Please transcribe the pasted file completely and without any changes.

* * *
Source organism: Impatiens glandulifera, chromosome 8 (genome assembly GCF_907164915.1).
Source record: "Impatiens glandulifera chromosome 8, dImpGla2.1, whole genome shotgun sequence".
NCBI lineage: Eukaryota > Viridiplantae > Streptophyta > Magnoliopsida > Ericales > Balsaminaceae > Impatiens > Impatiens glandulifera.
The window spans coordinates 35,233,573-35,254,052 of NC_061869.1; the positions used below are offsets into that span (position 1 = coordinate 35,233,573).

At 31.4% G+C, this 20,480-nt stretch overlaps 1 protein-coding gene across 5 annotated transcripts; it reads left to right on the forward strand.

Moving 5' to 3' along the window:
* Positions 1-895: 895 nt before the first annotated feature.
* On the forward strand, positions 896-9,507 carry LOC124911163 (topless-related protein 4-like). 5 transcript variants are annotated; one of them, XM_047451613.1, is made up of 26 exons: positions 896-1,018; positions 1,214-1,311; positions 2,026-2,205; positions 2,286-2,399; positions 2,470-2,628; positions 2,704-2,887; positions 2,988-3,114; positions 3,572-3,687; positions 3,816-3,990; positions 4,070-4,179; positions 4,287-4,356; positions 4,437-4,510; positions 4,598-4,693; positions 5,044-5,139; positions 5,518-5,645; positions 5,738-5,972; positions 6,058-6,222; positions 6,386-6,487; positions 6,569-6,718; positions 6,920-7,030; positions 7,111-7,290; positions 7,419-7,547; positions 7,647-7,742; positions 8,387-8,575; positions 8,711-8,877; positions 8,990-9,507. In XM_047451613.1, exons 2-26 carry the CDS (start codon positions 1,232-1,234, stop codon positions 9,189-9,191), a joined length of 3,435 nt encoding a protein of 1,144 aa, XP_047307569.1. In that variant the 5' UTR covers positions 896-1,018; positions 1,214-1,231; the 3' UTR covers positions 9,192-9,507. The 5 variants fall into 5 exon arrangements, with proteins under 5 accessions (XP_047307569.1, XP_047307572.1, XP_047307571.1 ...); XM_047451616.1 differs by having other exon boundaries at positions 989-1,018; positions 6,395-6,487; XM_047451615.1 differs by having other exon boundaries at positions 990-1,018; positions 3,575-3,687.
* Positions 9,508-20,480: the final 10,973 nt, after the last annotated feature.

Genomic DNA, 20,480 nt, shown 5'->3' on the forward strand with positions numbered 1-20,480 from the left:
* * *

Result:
Source organism: Impatiens glandulifera, chromosome 8 (genome assembly GCF_907164915.1).
Source record: "Impatiens glandulifera chromosome 8, dImpGla2.1, whole genome shotgun sequence".
NCBI lineage: Eukaryota > Viridiplantae > Streptophyta > Magnoliopsida > Ericales > Balsaminaceae > Impatiens > Impatiens glandulifera.
The window spans coordinates 35,233,573-35,254,052 of NC_061869.1; the positions used below are offsets into that span (position 1 = coordinate 35,233,573).

At 31.4% G+C, this 20,480-nt stretch overlaps 1 protein-coding gene across 5 annotated transcripts; it reads left to right on the forward strand.

Moving 5' to 3' along the window:
* Positions 1-895: 895 nt before the first annotated feature.
* On the forward strand, positions 896-9,507 carry LOC124911163 (topless-related protein 4-like). 5 transcript variants are annotated; one of them, XM_047451613.1, is made up of 26 exons: positions 896-1,018; positions 1,214-1,311; positions 2,026-2,205; positions 2,286-2,399; positions 2,470-2,628; positions 2,704-2,887; positions 2,988-3,114; positions 3,572-3,687; positions 3,816-3,990; positions 4,070-4,179; positions 4,287-4,356; positions 4,437-4,510; positions 4,598-4,693; positions 5,044-5,139; positions 5,518-5,645; positions 5,738-5,972; positions 6,058-6,222; positions 6,386-6,487; positions 6,569-6,718; positions 6,920-7,030; positions 7,111-7,290; positions 7,419-7,547; positions 7,647-7,742; positions 8,387-8,575; positions 8,711-8,877; positions 8,990-9,507. In XM_047451613.1, exons 2-26 carry the CDS (start codon positions 1,232-1,234, stop codon positions 9,189-9,191), a joined length of 3,435 nt encoding a protein of 1,144 aa, XP_047307569.1. In that variant the 5' UTR covers positions 896-1,018; positions 1,214-1,231; the 3' UTR covers positions 9,192-9,507. The 5 variants fall into 5 exon arrangements, with proteins under 5 accessions (XP_047307569.1, XP_047307572.1, XP_047307571.1 ...); XM_047451616.1 differs by having other exon boundaries at positions 989-1,018; positions 6,395-6,487; XM_047451615.1 differs by having other exon boundaries at positions 990-1,018; positions 3,575-3,687.
* Positions 9,508-20,480: the final 10,973 nt, after the last annotated feature.

Genomic DNA, 20,480 nt, shown 5'->3' on the forward strand with positions numbered 1-20,480 from the left: